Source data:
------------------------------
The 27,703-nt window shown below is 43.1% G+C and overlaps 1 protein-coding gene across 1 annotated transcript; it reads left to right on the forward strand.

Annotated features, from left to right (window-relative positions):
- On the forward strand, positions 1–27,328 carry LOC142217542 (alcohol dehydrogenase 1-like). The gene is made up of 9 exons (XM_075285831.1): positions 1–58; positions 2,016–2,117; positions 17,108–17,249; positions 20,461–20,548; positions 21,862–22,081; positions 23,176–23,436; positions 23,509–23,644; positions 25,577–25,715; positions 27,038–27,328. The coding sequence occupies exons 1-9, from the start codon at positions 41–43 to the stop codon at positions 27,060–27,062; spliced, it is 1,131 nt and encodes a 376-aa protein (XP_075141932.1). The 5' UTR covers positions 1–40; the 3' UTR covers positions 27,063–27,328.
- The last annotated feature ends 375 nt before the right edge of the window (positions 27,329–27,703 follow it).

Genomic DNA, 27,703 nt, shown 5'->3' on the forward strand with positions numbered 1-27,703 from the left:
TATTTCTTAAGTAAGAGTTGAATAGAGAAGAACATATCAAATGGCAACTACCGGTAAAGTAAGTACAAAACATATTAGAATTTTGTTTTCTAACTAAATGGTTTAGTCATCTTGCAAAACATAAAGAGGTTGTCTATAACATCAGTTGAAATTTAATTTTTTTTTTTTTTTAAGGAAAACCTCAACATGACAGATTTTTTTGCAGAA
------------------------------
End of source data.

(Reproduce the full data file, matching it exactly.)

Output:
The 27,703-nt window shown below is 43.1% G+C and overlaps 1 protein-coding gene across 1 annotated transcript; it reads left to right on the forward strand.

Annotated features, from left to right (window-relative positions):
- On the forward strand, positions 1–27,328 carry LOC142217542 (alcohol dehydrogenase 1-like). The gene is made up of 9 exons (XM_075285831.1): positions 1–58; positions 2,016–2,117; positions 17,108–17,249; positions 20,461–20,548; positions 21,862–22,081; positions 23,176–23,436; positions 23,509–23,644; positions 25,577–25,715; positions 27,038–27,328. The coding sequence occupies exons 1-9, from the start codon at positions 41–43 to the stop codon at positions 27,060–27,062; spliced, it is 1,131 nt and encodes a 376-aa protein (XP_075141932.1). The 5' UTR covers positions 1–40; the 3' UTR covers positions 27,063–27,328.
- The last annotated feature ends 375 nt before the right edge of the window (positions 27,329–27,703 follow it).

Genomic DNA, 27,703 nt, shown 5'->3' on the forward strand with positions numbered 1-27,703 from the left:
TATTTCTTAAGTAAGAGTTGAATAGAGAAGAACATATCAAATGGCAACTACCGGTAAAGTAAGTACAAAACATATTAGAATTTTGTTTTCTAACTAAATGGTTTAGTCATCTTGCAAAACATAAAGAGGTTGTCTATAACATCAGTTGAAATTTAATTTTTTTTTTTTTTTAAGGAAAACCTCAACATGACAGATTTTTTTGCAGAA